“Is there someone else here?” the dust piqued hopefully, as if growing bored with conversing with the young janitor and hoping to speak with his superior.
Trent glanced over at the computer, which seemed to be busy compounding equations in its free time, like always. “No,” he replied, “just me.”
“Ok, well… Then, dear mechanical being, would it be possible for you to free me?”
“Wait, what? No, absolutely not,” Trent was taken aback again. “My sole role on this mission is to sweep up the space dirt so that it doesn’t contaminate any of the equipment or settle into places it shouldn’t be. It, um you, must stay contained, as per my orders. It’s out of my hands… er reach.”
“What are you afraid of?” the red cloud quipped as it began to swirl into the shape of a beautiful female face around the mouth that it had already formed, lips plumping and parting slightly. “What, exactly, do you fear that I might do?” it insinuated slyly.
“Ummm, I don’t know,” Trent-2-6000 stared into the acrylic dome at the beautiful half-formed human-ghost face staring back at him. “I was unaware that you could do that, whatever you just did, so the possibilities boggle the mind…”
“I can do a lot more…” the ghost girl interrupted, her voice lilting playfully. “What’s your name robo-boy?”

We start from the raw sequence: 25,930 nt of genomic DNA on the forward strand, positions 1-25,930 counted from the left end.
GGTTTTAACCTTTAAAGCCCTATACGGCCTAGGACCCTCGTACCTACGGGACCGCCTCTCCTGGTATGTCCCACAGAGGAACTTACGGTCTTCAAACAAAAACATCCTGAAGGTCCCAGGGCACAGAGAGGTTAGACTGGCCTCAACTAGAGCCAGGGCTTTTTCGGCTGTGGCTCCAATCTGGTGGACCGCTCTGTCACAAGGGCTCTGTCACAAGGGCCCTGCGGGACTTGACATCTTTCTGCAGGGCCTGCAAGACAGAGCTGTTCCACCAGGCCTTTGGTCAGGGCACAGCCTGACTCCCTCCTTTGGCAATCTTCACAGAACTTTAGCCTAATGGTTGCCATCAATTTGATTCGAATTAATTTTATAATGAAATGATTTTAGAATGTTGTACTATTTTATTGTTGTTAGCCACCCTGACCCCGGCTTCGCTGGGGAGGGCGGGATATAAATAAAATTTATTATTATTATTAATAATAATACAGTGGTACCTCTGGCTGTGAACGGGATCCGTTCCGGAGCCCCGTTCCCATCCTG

“That, that’s probably classified information… But it’s Trent. Just Trent,” he stammered. It had seemed like an eternity since he had laid eyes upon a girl, and now he was becoming rather sadly smitten. By… a cloud of dust. He sighed again.
“Well then, Trent Just-Trent. Any chance you could let me out of this box?” The dust smiled coyly.
“I really shouldn’t…”
“My name’s Ayarvenia,” the dust girl interjected. “I’ll make it worth your while…” The apparition winked.
Trent glanced back at the computer, which was still engaged in its own computing. Sigh. “Oh Hell, yeah, I guess… Ay-ur-veenia… Just don’t get into anything you shouldn’t or it’ll be my shiny metal ass on the line,” he said as he released the containment lever and slid the lid off of the dome.
Please return next Sunday for the exciting conclusion to this space opry story.